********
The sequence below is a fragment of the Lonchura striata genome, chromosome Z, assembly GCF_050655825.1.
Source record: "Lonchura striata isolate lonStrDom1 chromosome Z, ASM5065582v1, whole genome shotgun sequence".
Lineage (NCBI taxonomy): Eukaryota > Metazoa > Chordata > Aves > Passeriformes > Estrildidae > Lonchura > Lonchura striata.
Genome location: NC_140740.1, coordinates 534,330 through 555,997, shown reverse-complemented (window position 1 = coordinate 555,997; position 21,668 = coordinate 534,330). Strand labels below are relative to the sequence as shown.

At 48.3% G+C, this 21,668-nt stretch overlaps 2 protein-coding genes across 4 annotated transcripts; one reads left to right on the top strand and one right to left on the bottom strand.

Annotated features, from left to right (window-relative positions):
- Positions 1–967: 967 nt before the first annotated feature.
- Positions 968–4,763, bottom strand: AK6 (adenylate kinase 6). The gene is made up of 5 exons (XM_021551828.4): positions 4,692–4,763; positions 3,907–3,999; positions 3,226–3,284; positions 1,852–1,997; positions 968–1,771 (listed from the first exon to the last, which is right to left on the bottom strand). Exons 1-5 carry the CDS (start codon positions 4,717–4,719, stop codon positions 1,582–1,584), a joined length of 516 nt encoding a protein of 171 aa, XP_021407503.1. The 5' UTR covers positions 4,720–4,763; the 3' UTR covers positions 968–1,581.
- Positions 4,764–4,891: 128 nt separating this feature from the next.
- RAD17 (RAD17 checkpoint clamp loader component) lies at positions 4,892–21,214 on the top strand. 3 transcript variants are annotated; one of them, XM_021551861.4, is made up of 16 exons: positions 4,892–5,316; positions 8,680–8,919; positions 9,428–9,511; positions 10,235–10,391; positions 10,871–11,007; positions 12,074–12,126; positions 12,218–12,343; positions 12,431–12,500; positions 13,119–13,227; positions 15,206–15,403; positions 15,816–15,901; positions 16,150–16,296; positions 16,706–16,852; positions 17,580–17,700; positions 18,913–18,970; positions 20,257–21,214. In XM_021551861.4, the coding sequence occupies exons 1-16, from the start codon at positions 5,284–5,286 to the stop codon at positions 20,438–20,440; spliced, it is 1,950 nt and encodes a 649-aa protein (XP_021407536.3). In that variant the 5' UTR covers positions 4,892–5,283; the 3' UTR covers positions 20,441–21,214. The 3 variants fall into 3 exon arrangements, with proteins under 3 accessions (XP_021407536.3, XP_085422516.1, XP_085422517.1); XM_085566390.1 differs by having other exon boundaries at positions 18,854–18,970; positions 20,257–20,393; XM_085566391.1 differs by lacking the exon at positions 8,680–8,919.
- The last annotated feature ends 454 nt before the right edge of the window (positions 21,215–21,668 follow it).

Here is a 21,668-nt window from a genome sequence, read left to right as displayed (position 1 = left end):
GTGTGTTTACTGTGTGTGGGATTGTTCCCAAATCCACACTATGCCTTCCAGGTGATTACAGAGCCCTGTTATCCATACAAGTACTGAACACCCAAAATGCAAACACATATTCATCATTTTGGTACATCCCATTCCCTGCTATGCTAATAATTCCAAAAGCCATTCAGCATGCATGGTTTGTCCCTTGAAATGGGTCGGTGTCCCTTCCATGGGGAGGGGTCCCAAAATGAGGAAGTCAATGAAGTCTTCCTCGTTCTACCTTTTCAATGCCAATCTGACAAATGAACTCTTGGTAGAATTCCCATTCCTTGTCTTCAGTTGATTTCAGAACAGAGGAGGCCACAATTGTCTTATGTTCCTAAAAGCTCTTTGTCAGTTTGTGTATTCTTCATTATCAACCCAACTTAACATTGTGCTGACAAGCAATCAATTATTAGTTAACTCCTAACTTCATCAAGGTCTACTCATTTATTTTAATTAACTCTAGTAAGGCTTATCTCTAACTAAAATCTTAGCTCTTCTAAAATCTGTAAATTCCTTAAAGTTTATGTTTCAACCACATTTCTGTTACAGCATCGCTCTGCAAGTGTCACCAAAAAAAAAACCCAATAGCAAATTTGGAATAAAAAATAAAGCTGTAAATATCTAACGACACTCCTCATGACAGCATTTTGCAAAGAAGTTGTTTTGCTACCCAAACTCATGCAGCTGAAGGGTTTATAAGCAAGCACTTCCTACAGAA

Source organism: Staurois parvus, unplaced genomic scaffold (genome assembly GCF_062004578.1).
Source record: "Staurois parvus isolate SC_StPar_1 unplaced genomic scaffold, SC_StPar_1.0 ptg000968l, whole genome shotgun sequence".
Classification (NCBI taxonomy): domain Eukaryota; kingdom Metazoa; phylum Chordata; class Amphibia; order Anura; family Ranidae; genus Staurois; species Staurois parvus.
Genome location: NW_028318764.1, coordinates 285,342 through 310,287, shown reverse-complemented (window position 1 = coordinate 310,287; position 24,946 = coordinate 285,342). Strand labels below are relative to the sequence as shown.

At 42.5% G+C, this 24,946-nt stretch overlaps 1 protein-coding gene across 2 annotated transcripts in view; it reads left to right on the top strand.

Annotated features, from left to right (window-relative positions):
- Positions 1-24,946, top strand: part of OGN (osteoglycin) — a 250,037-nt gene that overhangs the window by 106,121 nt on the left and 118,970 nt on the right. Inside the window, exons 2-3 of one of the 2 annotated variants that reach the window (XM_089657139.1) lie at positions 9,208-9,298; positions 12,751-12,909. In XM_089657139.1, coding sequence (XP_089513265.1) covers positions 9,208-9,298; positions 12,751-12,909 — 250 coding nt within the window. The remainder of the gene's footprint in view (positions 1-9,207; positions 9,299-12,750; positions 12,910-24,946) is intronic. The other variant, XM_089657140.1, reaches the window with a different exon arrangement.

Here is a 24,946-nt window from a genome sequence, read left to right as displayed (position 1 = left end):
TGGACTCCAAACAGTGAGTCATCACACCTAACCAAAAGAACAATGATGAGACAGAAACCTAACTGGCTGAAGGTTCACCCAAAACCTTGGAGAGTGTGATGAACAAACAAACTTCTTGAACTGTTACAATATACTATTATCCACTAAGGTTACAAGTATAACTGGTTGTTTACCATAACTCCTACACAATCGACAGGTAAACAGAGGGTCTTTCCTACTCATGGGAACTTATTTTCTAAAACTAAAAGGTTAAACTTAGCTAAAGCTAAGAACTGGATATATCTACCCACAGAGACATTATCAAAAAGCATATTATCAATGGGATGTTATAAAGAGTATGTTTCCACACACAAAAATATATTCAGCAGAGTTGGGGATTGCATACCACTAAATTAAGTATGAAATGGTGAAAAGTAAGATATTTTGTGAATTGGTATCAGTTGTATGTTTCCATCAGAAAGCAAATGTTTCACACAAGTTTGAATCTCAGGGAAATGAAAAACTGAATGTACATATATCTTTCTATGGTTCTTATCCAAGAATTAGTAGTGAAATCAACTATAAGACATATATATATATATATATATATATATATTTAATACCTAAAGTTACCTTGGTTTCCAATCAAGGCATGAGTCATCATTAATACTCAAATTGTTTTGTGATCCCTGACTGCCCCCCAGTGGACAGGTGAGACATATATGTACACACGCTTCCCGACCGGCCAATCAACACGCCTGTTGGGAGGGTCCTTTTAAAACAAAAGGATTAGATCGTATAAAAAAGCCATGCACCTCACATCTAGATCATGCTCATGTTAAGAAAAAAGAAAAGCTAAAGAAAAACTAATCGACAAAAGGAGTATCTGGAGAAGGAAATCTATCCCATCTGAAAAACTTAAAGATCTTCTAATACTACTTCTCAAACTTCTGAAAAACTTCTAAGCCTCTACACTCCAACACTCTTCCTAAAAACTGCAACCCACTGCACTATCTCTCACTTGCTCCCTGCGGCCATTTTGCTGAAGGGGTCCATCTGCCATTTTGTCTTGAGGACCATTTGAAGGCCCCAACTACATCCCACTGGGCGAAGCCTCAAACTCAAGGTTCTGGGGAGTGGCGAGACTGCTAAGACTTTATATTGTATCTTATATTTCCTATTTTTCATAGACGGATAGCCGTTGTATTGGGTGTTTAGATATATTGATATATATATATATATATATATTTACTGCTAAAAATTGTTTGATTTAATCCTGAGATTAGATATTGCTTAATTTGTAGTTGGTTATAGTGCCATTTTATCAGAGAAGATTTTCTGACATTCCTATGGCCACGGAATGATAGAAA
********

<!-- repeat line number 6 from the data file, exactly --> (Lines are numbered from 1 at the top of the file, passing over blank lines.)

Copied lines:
Annotated features, from left to right (window-relative positions):